Social media was crucial in mobilising the public during the 2016 attempted coup in Turkey. News outlets didn’t have much to report in the chaos, and some said that they couldn't access YouTube, Twitter, and Facebook at first.
But within a couple hours, Twitter became a crucial source of information.
CNN feels as outdated as a newspaper right now. Twitter has live coverage of a coup attempt in Turkey and the networks are still in France.
— Binyamin Appelbaum (@BCAppelbaum) July 15, 2016
According to the Hurriyet newspaper, the number of tweets sent between 12:00 am and 4:00 am reached a record of 495,000. It meant a 35-fold increase in tweets in Turkey when compared to an average day.
köprüde yolu askerler kapattılar ter yöne yol vererek herkesi geri çeviriyorlar pic.twitter.com/fq9nanpCcP
— Mehmet Bahadır Yavuz (@Bahad1rYavuz) July 15, 2016
"They [soldiers] blocked the road, they’re sending everyone back."
The public understood that a coup attempt was underway when army soldiers raided public broadcaster TRT and forced a news presenter to read out a statement.
TRT'de resmen darbe bildirisi. Şaka değil, gerçek! pic.twitter.com/IyFjy3E62V
— Demirhan Kadıoğlu (@DemirHan19) July 15, 2016
"Literally a coup statement on TRT. No joke, real!"
As the coup plotters declared a de facto curfew with the statement, people began tweeting with the hashtags #NoCoupInTurkey and #darbeyehayir, which meant “no to the coup.”
Activists from different political parties and groups began to mobilise on social media to march toward and cluster around areas with high concentrations of rogue soldiers.
— Charles Shopsin (@shopsinc) July 15, 2016
According to signal data obtained by Foreign Affairs, it was roughly 10:00 pm when the resistance first began around Turkish President Recep Tayyip Erdogan’s Istanbul residence in the Kisikli neighbourhood.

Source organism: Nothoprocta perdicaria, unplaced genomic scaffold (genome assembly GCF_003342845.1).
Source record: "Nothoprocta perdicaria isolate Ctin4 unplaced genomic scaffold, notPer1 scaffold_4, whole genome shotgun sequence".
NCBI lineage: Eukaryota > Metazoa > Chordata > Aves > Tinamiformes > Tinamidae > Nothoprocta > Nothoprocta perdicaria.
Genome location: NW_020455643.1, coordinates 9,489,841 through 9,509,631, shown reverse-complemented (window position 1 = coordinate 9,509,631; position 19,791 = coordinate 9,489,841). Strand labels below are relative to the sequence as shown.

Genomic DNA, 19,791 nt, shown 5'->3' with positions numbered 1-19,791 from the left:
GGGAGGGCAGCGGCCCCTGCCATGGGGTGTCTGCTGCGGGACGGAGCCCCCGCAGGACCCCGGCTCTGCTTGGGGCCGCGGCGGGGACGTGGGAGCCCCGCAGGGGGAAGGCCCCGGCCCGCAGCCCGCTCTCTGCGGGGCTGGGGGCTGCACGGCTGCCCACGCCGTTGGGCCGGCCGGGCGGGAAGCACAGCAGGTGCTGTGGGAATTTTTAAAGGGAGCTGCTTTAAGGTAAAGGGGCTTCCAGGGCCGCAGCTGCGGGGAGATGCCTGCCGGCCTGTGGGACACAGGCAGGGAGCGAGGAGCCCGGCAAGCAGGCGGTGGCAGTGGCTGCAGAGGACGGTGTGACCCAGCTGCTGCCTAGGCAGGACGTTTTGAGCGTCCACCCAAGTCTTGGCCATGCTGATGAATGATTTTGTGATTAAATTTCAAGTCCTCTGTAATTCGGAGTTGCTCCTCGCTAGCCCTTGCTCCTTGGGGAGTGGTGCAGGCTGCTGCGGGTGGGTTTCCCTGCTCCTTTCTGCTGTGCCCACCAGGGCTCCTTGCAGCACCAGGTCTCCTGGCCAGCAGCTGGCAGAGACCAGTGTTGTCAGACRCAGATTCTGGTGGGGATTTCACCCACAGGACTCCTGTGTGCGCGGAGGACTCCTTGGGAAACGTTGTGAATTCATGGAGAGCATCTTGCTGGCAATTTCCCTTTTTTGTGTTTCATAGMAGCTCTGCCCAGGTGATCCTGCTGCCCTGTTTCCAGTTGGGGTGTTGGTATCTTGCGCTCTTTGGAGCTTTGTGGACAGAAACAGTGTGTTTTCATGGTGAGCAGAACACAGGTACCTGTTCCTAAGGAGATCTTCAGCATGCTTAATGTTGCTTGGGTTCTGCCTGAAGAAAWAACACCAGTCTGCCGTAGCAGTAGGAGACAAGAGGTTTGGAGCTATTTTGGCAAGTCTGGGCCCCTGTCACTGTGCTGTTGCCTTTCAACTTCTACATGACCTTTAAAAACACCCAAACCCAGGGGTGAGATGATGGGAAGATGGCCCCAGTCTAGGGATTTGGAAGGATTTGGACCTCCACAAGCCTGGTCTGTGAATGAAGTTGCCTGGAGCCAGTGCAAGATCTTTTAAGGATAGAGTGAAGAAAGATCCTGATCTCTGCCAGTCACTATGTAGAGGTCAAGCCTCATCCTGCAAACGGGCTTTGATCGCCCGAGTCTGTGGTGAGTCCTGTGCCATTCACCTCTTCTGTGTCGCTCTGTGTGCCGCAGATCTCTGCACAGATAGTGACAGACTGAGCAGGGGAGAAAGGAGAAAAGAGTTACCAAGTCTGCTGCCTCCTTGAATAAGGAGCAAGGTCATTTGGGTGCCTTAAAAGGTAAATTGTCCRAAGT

torununa "ben elimde kumanda, pijamalarımla evden izledim" mi diyeceksin?
— Abdulhamit Kırmızı (@hakirim) July 15, 2016
"Are you going to tell your grandchild “I watched everything at home with a tv remote, with my pyjamas on?”
Less than 20 minutes after the coup statement, Erdogan made a live appearance on CNN TURK via FaceTime, as the news anchor held an iPhone in front of the camera. Shortly after, he sent a tweet to urge people to take to the streets to stand against the coup attempt, which he implied to be plotted by the Gulenists in the army.
Milletimizi demokrasimize ve milli iradeye sahip çıkmak üzere meydanlara, havalimanlarına davet ediyorum.
— Recep Tayyip Erdoğan (@RT_Erdogan) July 15, 2016
"I urge the Turkish people to take to the streets of our cities, and to convene at our public squares and our airports," he said.
Within hours, thousands more joined those already gathered around the checkpoints that had been blocked by soldiers.
Live Periscope videos showing the clashes between civilians and soldiers on the Bosphorus Bridge streamed on Twitter.
— abraham (@abrahamertan) July 15, 2016
"LIVE in Periscope: They’re shooting civilians in the bridge."
Some people reported that helicopters were firing at people gathered around the Presidential Complex in Ankara, the capital.
Allah belanızı versin şerefsiz köpekler (Külliye'nin orası) pic.twitter.com/s36za6I4CJ
— Elif Serra Yıldırım (@yldrmserra) July 15, 2016
"Goddamn you dishonorable dogs! [At the presidential palace]"
Meanwhile, “How to stop a tank?” became the most searched question on Google on the night of the coup attempt
Indeed, it worked. Some tanks were captured by civilians within hours of the president’s call.
Havaalanindaki tankı ele geçirdik çok şükür pic.twitter.com/eHZCBgz4XV
— Ayhan Akın (@AYHANAKIN3) July 16, 2016
"Thank God, we seized a tank at the airport"
Üsküdar da 15 tank ele alindi .polisi bekliyoruz... pic.twitter.com/qDBbs1KkDz
— KonsanTRasyoN (@mstayar) July 15, 2016
"15 tanks have been captured in Uskudar. Waiting for police…"
On hearing that Erdogan would be captured by army upon arrival in Istanbul, huge crowds flooded Ataturk Airport in solidarity with the president.
— Rami (@RamiAILoIah) July 15, 2016
Rumours circulated that the coup had failed when soldiers on the Bosphorus Bridge surrendered themselves to civilians and were later taken into custody by security forces.
— Mohamed I Abu Basha (@ElBobsh) July 16, 2016
boğaz köprüsü de tank üzerinde zafer naraları pic.twitter.com/uWs4aLAlNZ
— Abdulhamit Kırmızı (@hakirim) July 16, 2016
"Victory chants on tanks in Bosphorus Bridge"
But as people took a deep breath thinking that the coup was defeated, three more bombs were dropped near the Presidential Complex and Gendarmerie headquarters, shaking Ankara, the capital. Hours of the bloody clashes involving unarmed citizens had left more than 249 people dead and 2,000 injured.